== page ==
Jan. 11, 2000 UPTON, NY - Scientists at the U.S. Department of Energy's Brookhaven National Laboratory are developing a wide array of metallic "tags" to label proteins and other molecules. These tags will expand the toolbox scientists use to decode molecular structures, diagnose and treat diseases, and trace the movement of antibodies and drugs within cells.
"These labels help us tag and see microscopic cell components, and solve the structure of molecules to see how the molecules work," says James Hainfeld, a Brookhaven biophysicist. Hainfeld is guest-editor of the September 1999 issue of the Journal of Structural Biology, which features the most current work in this field, known as heavy metal cluster labeling.
The range of applications is limited only by the scientists' ability to custom-design the appropriate tag for the task.
For example, metal particles are used in home pregnancy test kits, producing the readable pink color when proteins associated with pregnancy are present. Similarly, scientists use the metal particles to track the movement of drugs within cells. A California company has used gold-labeled molecules to follow the delivery of an antifungal drug into its target cells. "By using gold labels, they were able to demonstrate the efficacy of the treatment. Otherwise you can't really see what's going on."
In another study, a metallic tag helped identify one of the key infection-initiating proteins on the surface of the Hepatitis B virus. "If you can understand where these proteins are and how they work, you can understand the virus better," Hainfeld says. That knowledge might eventually lead to ways to defeat the virus.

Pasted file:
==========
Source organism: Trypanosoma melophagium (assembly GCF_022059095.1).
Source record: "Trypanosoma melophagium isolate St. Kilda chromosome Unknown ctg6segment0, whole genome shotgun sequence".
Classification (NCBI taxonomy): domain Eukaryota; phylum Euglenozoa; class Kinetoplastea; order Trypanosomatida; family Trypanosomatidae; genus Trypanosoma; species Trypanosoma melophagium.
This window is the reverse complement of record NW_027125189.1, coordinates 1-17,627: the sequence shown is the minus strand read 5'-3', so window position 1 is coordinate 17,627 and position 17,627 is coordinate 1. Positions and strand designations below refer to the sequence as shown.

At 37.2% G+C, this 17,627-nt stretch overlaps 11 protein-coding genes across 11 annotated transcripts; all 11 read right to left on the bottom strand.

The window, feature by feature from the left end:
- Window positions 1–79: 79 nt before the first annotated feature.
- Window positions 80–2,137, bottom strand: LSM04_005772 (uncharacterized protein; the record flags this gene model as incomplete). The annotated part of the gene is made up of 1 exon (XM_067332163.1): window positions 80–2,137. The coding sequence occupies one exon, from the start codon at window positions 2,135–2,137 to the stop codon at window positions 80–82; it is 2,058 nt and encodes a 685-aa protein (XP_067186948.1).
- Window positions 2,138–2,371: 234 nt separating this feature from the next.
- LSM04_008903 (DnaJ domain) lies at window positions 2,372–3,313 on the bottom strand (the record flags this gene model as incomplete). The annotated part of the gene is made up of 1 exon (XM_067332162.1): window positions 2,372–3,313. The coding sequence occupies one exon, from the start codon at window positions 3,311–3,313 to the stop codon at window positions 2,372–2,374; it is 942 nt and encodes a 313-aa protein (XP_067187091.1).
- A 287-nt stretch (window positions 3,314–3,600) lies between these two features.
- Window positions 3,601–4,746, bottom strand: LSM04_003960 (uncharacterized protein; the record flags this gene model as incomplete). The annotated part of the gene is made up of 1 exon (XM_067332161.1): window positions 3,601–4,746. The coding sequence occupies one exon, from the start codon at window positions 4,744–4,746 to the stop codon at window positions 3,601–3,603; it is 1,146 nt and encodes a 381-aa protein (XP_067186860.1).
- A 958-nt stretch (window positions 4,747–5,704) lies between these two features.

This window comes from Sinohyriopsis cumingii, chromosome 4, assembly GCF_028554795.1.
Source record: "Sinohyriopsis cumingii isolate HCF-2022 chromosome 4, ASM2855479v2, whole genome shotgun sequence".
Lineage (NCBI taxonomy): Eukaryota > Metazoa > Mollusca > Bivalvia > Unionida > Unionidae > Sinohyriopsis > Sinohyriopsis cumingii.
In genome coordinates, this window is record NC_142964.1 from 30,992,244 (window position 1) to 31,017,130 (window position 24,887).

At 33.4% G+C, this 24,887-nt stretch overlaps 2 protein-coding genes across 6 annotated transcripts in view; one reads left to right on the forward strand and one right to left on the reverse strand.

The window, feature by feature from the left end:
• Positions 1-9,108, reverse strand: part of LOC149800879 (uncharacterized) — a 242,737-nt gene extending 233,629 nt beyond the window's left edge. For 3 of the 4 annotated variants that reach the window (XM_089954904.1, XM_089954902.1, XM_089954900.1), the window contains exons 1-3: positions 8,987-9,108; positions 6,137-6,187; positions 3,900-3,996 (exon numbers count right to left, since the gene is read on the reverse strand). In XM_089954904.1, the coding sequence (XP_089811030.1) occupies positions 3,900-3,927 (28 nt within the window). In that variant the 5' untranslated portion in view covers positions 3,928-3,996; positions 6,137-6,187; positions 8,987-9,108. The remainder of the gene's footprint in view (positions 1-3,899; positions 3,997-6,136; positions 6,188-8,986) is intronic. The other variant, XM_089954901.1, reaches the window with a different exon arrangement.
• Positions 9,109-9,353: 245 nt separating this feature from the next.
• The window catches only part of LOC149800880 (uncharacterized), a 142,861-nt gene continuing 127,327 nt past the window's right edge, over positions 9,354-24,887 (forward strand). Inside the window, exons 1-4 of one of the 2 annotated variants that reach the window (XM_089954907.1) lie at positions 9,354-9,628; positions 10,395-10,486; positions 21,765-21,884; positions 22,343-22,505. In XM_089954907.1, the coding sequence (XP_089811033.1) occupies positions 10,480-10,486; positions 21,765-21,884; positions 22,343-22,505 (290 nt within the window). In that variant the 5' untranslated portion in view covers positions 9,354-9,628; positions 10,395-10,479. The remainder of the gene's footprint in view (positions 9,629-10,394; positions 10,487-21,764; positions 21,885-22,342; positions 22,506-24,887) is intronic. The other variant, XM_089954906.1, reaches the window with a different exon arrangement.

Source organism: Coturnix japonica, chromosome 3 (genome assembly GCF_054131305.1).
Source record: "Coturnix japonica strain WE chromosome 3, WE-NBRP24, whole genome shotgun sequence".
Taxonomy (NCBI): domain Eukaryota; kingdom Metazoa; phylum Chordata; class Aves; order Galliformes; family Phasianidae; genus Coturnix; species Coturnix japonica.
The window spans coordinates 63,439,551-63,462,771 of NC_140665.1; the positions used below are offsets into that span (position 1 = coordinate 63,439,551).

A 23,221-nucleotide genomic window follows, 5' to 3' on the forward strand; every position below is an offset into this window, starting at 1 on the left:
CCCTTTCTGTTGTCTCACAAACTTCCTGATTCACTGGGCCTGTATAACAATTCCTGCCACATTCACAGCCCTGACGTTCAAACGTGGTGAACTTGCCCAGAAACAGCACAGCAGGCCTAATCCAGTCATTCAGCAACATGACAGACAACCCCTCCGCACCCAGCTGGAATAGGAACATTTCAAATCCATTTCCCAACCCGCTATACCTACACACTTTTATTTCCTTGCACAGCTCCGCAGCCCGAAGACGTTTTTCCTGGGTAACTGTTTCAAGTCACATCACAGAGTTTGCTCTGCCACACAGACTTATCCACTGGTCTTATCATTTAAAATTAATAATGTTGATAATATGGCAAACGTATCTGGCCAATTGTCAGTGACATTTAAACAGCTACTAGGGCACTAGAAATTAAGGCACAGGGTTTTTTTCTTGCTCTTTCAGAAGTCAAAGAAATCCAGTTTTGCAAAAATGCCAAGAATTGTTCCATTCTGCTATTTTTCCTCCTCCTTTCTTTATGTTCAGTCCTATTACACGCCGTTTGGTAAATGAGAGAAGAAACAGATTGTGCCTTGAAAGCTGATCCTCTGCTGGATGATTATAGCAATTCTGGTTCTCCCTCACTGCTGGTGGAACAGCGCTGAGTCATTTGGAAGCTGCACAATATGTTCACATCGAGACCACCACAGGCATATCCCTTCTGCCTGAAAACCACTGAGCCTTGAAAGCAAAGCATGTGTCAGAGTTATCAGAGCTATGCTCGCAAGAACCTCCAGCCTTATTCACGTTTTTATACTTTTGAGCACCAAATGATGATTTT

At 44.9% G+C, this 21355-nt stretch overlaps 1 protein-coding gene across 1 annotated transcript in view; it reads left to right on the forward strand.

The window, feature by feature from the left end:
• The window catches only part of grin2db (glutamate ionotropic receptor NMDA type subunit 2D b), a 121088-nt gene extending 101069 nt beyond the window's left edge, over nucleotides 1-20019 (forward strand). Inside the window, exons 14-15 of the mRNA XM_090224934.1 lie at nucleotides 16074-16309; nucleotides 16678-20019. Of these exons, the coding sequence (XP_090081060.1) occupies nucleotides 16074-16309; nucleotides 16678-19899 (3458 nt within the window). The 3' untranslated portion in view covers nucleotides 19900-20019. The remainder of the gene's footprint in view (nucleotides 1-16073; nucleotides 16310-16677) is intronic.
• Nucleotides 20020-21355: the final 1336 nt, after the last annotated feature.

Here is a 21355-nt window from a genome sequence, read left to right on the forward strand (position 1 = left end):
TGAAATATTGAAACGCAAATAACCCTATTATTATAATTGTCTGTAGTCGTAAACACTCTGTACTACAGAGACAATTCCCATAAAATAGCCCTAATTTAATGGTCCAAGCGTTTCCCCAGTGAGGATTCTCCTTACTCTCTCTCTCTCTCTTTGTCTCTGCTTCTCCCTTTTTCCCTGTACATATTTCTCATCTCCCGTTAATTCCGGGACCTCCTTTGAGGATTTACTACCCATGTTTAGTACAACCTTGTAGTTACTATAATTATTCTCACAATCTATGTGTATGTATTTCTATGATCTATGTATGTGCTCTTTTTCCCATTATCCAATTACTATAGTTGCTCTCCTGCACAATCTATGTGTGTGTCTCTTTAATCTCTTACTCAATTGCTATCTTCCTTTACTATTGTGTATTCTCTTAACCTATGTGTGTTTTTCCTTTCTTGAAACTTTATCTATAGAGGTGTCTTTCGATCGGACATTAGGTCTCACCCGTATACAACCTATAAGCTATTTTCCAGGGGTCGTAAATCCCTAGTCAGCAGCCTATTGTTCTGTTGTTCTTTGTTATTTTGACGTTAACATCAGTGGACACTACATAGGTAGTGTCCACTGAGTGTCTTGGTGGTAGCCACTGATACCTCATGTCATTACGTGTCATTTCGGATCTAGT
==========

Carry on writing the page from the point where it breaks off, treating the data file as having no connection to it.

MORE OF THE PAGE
Tags can also be used to label the products of bioengineering and to detect the presense of antibodies, potentially increasing the sensitivity of some diagnostic techniques. Some tags might even serve as "magic bullets" to deliver cell-killing radiation doses directly to cancer cells without causing harm to the surrounding healthy tissue.
To date, the Brookhaven scientists have developed and/or are using tags made from a variety of metals, including gold, platinum, irridium and paladium. "Each element has its own chemistry, so some of them form larger clusters, some of them smaller ones," Hainfeld says. The Brookhaven group has made tags that range in size from four atoms to more than 100,000 atoms.
Once the scientists have produced a core with the number of metal atoms they need, they use organic chemistry methods to attach a variety of organic molecules around the outside. "By varying the organic molecules surrounding the metal cluster, you can tailor-make the label to bind to the molecules you want to study," Hainfeld says.
So scientists can design labels that bind to specific areas on a protein, for example. When scientists then analyze these proteins using X-ray crystallography, a technique used regularly at Brookhaven's National Synchrotron Light Source, the locations of these labels help reveal the structure of the protein at the molecular level. Alternatively, scientists can trace the location of the labeled moleucles within viruses or cells using an electron microscope, such as Brookhaven's Scanning Transmission Electron Microscope.
In addition to editing the special issue of the Journal, Hainfeld is coauthor on five of the included papers. Papers by Brookhaven biologists Joseph Wall and Paul Freimuth are also included, as are works by scientists from a variety of other research organizations in the U.S., Europe and Israel.
The U.S. Department of Energy's Brookhaven National Laboratory creates and operates major facilities available to university, industrial and government personnel for basic and applied research in the physical, biomedical and environmental sciences, and in selected energy technologies. The Laboratory is operated by Brookhaven Science Associates, a not-for-profit research management company, under contract with the U.S. Department of Energy.
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